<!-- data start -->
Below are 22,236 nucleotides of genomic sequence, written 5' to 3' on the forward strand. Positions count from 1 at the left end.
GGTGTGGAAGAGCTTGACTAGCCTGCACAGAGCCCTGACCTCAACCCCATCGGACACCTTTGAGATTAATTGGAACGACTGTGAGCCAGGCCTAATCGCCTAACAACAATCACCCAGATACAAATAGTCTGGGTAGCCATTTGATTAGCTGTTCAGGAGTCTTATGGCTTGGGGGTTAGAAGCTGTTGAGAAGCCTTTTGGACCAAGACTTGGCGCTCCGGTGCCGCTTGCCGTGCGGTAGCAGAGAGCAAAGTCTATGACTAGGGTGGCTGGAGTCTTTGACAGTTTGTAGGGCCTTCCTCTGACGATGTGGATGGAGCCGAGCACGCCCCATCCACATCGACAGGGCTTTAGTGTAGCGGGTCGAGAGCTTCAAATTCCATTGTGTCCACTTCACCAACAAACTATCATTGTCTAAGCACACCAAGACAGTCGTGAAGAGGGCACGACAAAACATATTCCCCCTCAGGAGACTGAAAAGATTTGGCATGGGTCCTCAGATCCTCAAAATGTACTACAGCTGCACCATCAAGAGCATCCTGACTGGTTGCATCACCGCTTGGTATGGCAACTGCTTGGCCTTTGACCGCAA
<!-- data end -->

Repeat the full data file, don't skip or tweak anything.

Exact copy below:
Below are 22,236 nucleotides of genomic sequence, written 5' to 3' on the forward strand. Positions count from 1 at the left end.
GGTGTGGAAGAGCTTGACTAGCCTGCACAGAGCCCTGACCTCAACCCCATCGGACACCTTTGAGATTAATTGGAACGACTGTGAGCCAGGCCTAATCGCCTAACAACAATCACCCAGATACAAATAGTCTGGGTAGCCATTTGATTAGCTGTTCAGGAGTCTTATGGCTTGGGGGTTAGAAGCTGTTGAGAAGCCTTTTGGACCAAGACTTGGCGCTCCGGTGCCGCTTGCCGTGCGGTAGCAGAGAGCAAAGTCTATGACTAGGGTGGCTGGAGTCTTTGACAGTTTGTAGGGCCTTCCTCTGACGATGTGGATGGAGCCGAGCACGCCCCATCCACATCGACAGGGCTTTAGTGTAGCGGGTCGAGAGCTTCAAATTCCATTGTGTCCACTTCACCAACAAACTATCATTGTCTAAGCACACCAAGACAGTCGTGAAGAGGGCACGACAAAACATATTCCCCCTCAGGAGACTGAAAAGATTTGGCATGGGTCCTCAGATCCTCAAAATGTACTACAGCTGCACCATCAAGAGCATCCTGACTGGTTGCATCACCGCTTGGTATGGCAACTGCTTGGCCTTTGACCGCAA